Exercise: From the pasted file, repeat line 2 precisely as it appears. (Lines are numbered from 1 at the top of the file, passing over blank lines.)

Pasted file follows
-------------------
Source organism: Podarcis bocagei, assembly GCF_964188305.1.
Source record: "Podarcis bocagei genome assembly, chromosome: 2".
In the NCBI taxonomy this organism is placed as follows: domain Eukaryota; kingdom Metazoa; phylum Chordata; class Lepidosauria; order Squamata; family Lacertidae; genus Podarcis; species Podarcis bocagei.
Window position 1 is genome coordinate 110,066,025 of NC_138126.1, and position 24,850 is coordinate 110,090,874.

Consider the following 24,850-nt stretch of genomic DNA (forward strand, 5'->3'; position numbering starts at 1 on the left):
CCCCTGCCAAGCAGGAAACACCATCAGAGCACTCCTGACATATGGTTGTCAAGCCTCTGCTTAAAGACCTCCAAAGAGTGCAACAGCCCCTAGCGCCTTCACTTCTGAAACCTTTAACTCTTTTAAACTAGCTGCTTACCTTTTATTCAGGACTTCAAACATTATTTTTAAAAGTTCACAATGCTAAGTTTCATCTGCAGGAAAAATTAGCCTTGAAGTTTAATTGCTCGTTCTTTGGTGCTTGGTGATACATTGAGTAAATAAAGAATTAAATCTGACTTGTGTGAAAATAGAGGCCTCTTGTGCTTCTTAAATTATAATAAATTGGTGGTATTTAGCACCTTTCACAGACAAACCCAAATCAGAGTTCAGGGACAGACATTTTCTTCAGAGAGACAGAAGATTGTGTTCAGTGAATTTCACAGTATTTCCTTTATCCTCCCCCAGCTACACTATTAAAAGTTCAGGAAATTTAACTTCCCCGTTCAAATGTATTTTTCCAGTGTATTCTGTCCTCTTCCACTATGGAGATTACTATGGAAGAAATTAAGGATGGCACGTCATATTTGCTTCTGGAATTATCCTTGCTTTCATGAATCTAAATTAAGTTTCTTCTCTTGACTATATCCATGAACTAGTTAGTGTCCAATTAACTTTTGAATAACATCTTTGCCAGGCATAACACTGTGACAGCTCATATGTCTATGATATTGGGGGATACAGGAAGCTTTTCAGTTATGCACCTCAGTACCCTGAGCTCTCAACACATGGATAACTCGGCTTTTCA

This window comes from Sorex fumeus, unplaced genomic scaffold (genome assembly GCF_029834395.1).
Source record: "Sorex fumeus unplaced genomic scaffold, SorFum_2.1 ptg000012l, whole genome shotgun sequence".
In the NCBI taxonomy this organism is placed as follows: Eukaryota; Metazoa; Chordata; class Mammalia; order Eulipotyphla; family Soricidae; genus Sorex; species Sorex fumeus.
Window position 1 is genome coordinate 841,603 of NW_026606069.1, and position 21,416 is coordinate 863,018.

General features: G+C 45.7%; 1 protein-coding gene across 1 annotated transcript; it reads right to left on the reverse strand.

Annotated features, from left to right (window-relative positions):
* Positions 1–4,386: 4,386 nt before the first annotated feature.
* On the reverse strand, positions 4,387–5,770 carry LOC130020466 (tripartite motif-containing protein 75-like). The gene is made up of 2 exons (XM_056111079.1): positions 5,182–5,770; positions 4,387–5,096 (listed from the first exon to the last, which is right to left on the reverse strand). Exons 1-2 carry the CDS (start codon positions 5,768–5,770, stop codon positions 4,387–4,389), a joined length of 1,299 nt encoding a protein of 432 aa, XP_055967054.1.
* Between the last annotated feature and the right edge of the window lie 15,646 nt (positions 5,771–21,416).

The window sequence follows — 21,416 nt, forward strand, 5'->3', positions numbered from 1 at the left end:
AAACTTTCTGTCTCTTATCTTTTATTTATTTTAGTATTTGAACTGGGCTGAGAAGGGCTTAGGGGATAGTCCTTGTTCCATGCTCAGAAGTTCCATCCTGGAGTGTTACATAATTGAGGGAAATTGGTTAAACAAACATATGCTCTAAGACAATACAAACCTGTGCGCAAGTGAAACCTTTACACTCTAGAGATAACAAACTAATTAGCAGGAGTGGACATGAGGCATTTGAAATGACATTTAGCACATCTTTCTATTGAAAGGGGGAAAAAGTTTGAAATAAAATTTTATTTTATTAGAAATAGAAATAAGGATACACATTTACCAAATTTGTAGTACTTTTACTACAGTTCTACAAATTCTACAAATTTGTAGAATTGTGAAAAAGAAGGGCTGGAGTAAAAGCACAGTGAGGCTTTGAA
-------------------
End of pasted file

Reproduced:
Source record: "Podarcis bocagei genome assembly, chromosome: 2".